The World Wide Web relies on more sophisticated codes than were used in all of World War II. On NOVA's Website, find out how cryptography affects you today more than you may think.

To order this show, or any other NOVA program, for $19.95 plus shipping and handling, call WGBH Boston Video at 1-800-255-9424.

NOVA is a production of WGBH Boston.

Major funding for NOVA is provided by the Park Foundation, dedicated to education and quality television.

This program is funded in part by Northwestern Mutual Life, which has been protecting families and businesses for generations. Have you heard from the quite company? Northwestern Mutual Life.

C|Net, bringing the digital age into focus. CNET.COM, the source for computers and technology.

And by the Corporation for Public Broadcasting and by contributions to your PBS station from viewers like you. Thank you.

Next time on NOVA: they risked it all in a perilous flight to the finish.

Bertrand joined the French military as a private in 1914 and was wounded in 1915 at the Dardanelles. From 1926, he worked in radio intelligence.

In the 1920s, French radio intelligence was decentralized. Decryption of foreign, chiefly German and Italian, ciphers and codes was the responsibility of a General Staff cryptology department, while radio monitoring was conducted by the intelligence service, Service de Renseignement or S.R. At the end of 1930, decryption was turned over to the S.R., which created a Section D (for Decryptement), of which Bertrand became chief. He later took over all of French radio intelligence. [1]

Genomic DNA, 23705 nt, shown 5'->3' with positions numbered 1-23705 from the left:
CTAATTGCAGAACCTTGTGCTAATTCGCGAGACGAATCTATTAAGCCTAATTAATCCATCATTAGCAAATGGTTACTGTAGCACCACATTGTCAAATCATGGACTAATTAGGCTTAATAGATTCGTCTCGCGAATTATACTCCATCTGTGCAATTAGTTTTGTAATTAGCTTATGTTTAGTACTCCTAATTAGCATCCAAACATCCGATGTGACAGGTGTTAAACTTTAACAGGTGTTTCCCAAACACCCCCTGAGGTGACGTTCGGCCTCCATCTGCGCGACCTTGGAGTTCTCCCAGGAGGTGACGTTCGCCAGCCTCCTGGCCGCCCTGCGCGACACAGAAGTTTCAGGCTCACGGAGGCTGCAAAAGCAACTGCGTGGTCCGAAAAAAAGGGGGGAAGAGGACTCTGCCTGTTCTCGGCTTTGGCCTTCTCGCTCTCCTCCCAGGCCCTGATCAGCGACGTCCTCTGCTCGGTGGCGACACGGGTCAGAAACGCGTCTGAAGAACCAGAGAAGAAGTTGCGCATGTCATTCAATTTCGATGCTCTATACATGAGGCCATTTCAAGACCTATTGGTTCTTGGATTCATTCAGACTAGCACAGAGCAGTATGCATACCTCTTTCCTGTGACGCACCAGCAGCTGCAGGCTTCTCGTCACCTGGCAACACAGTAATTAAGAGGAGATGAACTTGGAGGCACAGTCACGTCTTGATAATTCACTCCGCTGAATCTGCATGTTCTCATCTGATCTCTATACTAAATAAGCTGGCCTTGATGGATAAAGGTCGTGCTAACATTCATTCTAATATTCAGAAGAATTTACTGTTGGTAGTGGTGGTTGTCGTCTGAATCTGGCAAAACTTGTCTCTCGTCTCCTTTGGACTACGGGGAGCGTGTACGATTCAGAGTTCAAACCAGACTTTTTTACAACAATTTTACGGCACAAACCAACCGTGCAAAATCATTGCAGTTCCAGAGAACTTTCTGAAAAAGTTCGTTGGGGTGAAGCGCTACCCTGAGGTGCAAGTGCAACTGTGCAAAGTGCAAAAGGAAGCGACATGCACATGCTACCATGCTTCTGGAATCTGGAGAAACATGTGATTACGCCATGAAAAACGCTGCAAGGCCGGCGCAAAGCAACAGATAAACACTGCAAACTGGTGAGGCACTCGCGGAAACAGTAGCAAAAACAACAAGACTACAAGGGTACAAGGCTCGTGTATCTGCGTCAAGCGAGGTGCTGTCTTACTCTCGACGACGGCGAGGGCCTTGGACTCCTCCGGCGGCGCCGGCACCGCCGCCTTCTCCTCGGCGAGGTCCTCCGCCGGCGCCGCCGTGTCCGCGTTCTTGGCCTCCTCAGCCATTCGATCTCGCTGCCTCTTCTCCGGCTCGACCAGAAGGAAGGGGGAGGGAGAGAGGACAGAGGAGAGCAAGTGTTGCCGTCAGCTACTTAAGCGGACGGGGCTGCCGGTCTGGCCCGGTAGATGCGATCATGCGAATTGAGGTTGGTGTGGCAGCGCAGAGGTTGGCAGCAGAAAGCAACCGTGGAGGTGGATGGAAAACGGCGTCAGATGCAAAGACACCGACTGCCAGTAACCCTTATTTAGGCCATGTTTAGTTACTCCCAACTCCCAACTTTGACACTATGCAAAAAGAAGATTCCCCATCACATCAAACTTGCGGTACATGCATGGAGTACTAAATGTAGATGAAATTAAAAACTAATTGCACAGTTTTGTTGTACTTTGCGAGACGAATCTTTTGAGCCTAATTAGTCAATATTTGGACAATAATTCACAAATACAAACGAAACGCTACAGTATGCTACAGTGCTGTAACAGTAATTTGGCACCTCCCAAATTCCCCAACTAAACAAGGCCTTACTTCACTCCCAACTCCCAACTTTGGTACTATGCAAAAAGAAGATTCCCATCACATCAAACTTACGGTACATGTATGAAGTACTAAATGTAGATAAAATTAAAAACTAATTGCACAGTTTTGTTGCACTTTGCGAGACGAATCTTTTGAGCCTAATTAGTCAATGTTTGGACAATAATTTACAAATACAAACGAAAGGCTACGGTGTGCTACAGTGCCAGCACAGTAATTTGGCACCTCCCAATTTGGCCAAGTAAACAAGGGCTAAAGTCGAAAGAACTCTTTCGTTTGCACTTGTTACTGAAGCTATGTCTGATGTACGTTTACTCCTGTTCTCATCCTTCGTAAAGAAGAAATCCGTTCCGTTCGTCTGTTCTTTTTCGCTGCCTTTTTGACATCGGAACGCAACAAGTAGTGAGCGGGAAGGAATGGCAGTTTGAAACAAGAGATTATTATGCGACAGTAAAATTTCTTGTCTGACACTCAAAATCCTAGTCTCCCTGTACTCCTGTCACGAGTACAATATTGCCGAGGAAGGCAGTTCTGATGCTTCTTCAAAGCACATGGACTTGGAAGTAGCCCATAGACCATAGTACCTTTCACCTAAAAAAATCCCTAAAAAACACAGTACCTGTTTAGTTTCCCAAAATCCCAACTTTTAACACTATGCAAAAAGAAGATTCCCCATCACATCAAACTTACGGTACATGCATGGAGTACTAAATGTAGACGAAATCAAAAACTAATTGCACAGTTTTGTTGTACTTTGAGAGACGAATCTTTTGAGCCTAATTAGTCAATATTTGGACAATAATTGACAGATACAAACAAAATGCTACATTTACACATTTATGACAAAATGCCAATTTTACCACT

Bertrand's intelligence associates had purchased documents pertaining to the Enigma machine from Hans-Thilo Schmidt (codenamed "Asché" by the French), an employee at the German Armed Forces' Cryptographic Agency. In December 1932, then-Captain (later, General) Bertrand turned these documents over to the Polish Cipher Bureau's chief, Major Gwido Langer. Asché's documents, according to cryptologist Marian Rejewski's testimony, proved in practice crucial to his mathematical solution of the military Enigma machine's wiring. During his work with the Poles, Bertrand used the code name Bolek, given him by the Poles.